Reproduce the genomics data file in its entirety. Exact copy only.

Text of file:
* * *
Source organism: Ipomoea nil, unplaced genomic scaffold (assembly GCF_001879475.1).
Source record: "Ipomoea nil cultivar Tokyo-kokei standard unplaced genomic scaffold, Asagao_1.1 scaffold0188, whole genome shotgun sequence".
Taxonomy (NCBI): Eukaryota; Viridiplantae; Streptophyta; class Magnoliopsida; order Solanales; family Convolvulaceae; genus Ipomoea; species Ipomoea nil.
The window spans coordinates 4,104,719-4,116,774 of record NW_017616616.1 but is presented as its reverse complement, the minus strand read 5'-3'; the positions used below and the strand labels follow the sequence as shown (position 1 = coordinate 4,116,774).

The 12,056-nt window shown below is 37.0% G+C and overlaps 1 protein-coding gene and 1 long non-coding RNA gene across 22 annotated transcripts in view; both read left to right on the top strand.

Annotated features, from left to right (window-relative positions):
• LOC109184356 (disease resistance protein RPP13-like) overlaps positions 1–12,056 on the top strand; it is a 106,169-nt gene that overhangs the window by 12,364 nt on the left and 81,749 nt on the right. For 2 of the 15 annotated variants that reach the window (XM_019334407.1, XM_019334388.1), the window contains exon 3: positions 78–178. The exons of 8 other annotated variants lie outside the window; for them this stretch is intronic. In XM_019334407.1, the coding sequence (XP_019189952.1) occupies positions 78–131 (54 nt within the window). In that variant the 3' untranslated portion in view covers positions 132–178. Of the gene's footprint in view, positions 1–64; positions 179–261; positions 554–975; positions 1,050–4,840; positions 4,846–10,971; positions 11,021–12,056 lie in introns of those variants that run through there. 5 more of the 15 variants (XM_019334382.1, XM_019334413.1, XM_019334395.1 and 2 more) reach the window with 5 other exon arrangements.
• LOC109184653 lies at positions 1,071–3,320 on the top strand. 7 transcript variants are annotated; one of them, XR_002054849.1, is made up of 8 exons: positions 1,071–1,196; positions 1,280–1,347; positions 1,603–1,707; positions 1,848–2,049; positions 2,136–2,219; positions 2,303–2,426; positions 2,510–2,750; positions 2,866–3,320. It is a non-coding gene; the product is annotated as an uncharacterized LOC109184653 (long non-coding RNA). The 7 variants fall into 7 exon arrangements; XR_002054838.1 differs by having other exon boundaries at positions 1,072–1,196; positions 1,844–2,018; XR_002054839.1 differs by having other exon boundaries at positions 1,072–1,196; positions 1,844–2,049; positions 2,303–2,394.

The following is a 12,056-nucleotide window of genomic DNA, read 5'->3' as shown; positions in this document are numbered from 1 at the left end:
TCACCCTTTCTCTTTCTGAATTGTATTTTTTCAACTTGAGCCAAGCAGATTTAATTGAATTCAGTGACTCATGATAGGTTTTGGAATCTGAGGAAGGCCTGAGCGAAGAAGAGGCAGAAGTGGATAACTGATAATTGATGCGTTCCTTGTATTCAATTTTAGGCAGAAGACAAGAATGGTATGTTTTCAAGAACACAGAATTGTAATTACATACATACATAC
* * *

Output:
Source organism: Ipomoea nil, unplaced genomic scaffold (assembly GCF_001879475.1).
Source record: "Ipomoea nil cultivar Tokyo-kokei standard unplaced genomic scaffold, Asagao_1.1 scaffold0188, whole genome shotgun sequence".
Taxonomy (NCBI): Eukaryota; Viridiplantae; Streptophyta; class Magnoliopsida; order Solanales; family Convolvulaceae; genus Ipomoea; species Ipomoea nil.
The window spans coordinates 4,104,719-4,116,774 of record NW_017616616.1 but is presented as its reverse complement, the minus strand read 5'-3'; the positions used below and the strand labels follow the sequence as shown (position 1 = coordinate 4,116,774).

The 12,056-nt window shown below is 37.0% G+C and overlaps 1 protein-coding gene and 1 long non-coding RNA gene across 22 annotated transcripts in view; both read left to right on the top strand.

Annotated features, from left to right (window-relative positions):
• LOC109184356 (disease resistance protein RPP13-like) overlaps positions 1–12,056 on the top strand; it is a 106,169-nt gene that overhangs the window by 12,364 nt on the left and 81,749 nt on the right. For 2 of the 15 annotated variants that reach the window (XM_019334407.1, XM_019334388.1), the window contains exon 3: positions 78–178. The exons of 8 other annotated variants lie outside the window; for them this stretch is intronic. In XM_019334407.1, the coding sequence (XP_019189952.1) occupies positions 78–131 (54 nt within the window). In that variant the 3' untranslated portion in view covers positions 132–178. Of the gene's footprint in view, positions 1–64; positions 179–261; positions 554–975; positions 1,050–4,840; positions 4,846–10,971; positions 11,021–12,056 lie in introns of those variants that run through there. 5 more of the 15 variants (XM_019334382.1, XM_019334413.1, XM_019334395.1 and 2 more) reach the window with 5 other exon arrangements.
• LOC109184653 lies at positions 1,071–3,320 on the top strand. 7 transcript variants are annotated; one of them, XR_002054849.1, is made up of 8 exons: positions 1,071–1,196; positions 1,280–1,347; positions 1,603–1,707; positions 1,848–2,049; positions 2,136–2,219; positions 2,303–2,426; positions 2,510–2,750; positions 2,866–3,320. It is a non-coding gene; the product is annotated as an uncharacterized LOC109184653 (long non-coding RNA). The 7 variants fall into 7 exon arrangements; XR_002054838.1 differs by having other exon boundaries at positions 1,072–1,196; positions 1,844–2,018; XR_002054839.1 differs by having other exon boundaries at positions 1,072–1,196; positions 1,844–2,049; positions 2,303–2,394.

The following is a 12,056-nucleotide window of genomic DNA, read 5'->3' as shown; positions in this document are numbered from 1 at the left end:
TCACCCTTTCTCTTTCTGAATTGTATTTTTTCAACTTGAGCCAAGCAGATTTAATTGAATTCAGTGACTCATGATAGGTTTTGGAATCTGAGGAAGGCCTGAGCGAAGAAGAGGCAGAAGTGGATAACTGATAATTGATGCGTTCCTTGTATTCAATTTTAGGCAGAAGACAAGAATGGTATGTTTTCAAGAACACAGAATTGTAATTACATACATACATAC